Premier League goal celebrations will be under intense scrutiny this weekend after players were reminded of their responsibility to set an example during the coronavirus pandemic.
When football in England restarted in June after the Covid-19 shutdown, much was made of strict measures to limit the spread of Covid-19.
But footballers are coming under increasing pressure to tone down their celebrations with the country in a third lockdown as authorities battle to contain a highly infectious strain of the virus.
Lawmaker Julian Knight, who chairs the House of Commons Digital, Culture, Media and Sport committee, labelled some of the scenes at matches “brainless”, saying they gave out an “awful message”.
Even England’s deputy chief medical officer, Jonathan Van-Tam, suggested footballers should avoid hugging and kissing to celebrate goals.
Covid-19 deaths in Britain currently stand at more than 87,000 — the worst toll in Europe.
The Premier League sent out new directives last week, including demands players avoid high fives and handshakes after they have scored.
Chief executive Richard Masters said the Premier League must set the “right example”, while English Football League chief executive Trevor Birch warned football would come under “extreme governmental pressure” if players continued to flout the rules.
Masters, Birch and Football Association CEO Mark Bullingham on Thursday issued a joint statement in a sign of their desire to see concrete action.
“The game has a responsibility, and during this critical period it is down to everyone involved to ensure they follow government rules and our protocols,” they said.
“We have seen the huge contribution players have made to the national effort and they must continue to use their influence in demonstrating the importance of following the rules.”
The question is, how easy will it be to change the habits of a lifetime?
Manchester City players crowded together after Phil Foden scored the winner against Brighton on Wednesday and Fulham players also hugged after their late equaliser against Tottenham.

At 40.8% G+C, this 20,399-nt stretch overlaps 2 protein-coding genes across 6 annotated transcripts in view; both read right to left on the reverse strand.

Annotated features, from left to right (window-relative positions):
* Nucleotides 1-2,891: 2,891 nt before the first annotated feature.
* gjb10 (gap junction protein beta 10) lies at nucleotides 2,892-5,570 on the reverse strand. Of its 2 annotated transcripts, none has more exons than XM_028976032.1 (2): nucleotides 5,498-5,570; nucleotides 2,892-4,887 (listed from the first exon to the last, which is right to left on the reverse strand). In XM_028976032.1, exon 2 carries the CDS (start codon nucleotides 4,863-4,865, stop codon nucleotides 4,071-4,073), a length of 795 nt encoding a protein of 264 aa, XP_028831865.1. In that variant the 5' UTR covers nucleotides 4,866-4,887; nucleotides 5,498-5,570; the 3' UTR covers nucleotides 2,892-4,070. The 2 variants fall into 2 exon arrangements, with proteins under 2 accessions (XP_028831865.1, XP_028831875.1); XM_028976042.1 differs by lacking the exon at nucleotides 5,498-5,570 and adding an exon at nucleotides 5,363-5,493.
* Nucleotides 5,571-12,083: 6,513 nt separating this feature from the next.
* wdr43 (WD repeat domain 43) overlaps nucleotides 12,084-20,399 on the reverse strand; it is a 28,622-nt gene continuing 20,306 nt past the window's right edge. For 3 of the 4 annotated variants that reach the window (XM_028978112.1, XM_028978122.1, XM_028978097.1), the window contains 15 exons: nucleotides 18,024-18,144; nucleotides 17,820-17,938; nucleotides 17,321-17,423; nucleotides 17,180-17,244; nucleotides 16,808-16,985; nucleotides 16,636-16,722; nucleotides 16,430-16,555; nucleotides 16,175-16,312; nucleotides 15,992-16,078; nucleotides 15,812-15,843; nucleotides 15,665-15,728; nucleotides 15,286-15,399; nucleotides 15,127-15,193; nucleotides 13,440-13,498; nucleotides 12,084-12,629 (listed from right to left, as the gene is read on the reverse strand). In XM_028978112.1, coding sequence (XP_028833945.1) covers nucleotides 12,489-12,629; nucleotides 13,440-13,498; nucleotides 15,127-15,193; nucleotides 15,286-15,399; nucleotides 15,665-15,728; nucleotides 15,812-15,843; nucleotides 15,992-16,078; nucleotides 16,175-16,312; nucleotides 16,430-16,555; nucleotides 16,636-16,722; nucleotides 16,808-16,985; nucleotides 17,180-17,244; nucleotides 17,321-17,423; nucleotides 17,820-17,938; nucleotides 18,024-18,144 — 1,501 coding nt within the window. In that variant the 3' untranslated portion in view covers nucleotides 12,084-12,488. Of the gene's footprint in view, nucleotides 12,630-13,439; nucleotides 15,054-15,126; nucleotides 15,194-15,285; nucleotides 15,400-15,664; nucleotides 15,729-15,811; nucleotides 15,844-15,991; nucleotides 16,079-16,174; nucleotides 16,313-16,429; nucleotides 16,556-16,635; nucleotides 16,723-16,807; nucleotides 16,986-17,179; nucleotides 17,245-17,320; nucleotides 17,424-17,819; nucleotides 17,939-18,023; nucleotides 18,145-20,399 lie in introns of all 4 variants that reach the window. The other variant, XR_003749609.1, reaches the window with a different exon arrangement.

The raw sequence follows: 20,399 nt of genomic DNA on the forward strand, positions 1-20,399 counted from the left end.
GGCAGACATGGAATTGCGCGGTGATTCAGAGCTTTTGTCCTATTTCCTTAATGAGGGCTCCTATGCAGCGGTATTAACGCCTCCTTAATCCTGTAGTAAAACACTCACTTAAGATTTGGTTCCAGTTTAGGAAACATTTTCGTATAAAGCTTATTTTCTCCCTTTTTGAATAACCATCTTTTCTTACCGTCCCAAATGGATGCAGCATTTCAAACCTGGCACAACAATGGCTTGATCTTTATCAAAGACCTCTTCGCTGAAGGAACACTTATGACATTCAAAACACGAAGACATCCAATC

But Harry Kane was more muted in his celebrations after he opened the scoring against Fulham, exchanging fist bumps with teammates instead.
City boss Pep Guardiola warned on Friday against scapegoating players over their goal celebrations.
“Honestly all the clubs, the managers, doctors, players want to follow the rules and the protocols because we know how difficult the situation is in the UK,” he said.
“A lot of people dying every day, a lot of people being infected every day and we have to do it.
“But please the situation in the UK is not because of the players so don’t blame the players. At the end (of the day) it is a pandemic situation all around the world.”
Chelsea manager Frank Lampard said while he would try to ban hugging at the training ground, it was more difficult to control during matches.
“To control the emotions is a fair ask, but to dictate emotion will probably be very difficult on the pitch,” he said.
But West Brom boss Sam Allardyce has criticised what he sees as government interference in football after admitting that the fear of catching Covid-19 has “numbed” the enjoyment of his Premier League return.
“We’re getting tested two or three times a week,” he said. “We have sterilisers, masks and independent monitors at the training ground, making sure we don’t do this or that.
“I can’t have meetings with more than 10 in a room, so why are they thinking we are doing it wrong? Just because we’re celebrating scoring a goal? Come on, that’s not right.”